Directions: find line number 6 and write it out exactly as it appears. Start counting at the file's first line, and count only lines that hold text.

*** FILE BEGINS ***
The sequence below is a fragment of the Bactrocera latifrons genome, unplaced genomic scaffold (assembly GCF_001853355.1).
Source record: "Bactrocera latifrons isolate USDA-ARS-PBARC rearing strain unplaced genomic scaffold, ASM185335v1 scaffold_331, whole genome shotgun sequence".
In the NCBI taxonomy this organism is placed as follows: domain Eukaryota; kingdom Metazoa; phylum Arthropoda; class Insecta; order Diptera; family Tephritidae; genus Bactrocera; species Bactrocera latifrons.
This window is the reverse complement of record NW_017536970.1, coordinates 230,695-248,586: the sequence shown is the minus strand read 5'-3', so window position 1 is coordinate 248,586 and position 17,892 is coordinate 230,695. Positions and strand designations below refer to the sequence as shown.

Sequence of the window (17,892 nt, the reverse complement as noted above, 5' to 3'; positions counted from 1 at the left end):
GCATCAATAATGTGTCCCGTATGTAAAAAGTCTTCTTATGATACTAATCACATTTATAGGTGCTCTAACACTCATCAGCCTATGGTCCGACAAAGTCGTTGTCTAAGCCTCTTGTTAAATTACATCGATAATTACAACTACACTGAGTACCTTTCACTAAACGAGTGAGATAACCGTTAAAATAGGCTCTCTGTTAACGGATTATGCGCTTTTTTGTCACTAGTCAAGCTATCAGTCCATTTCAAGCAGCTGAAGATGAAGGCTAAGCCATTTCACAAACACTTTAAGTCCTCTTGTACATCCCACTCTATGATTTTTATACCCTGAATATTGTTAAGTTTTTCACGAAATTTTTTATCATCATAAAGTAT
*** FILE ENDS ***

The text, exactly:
GCATCAATAATGTGTCCCGTATGTAAAAAGTCTTCTTATGATACTAATCACATTTATAGGTGCTCTAACACTCATCAGCCTATGGTCCGACAAAGTCGTTGTCTAAGCCTCTTGTTAAATTACATCGATAATTACAACTACACTGAGTACCTTTCACTAAACGAGTGAGATAACCGTTAAAATAGGCTCTCTGTTAACGGATTATGCGCTTTTTTGTCACTAGTCAAGCTATCAGTCCATTTCAAGCAGCTGAAGATGAAGGCTAAGCCATTTCACAAACACTTTAAGTCCTCTTGTACATCCCACTCTATGATTTTTATACCCTGAATATTGTTAAGTTTTTCACGAAATTTTTTATCATCATAAAGTAT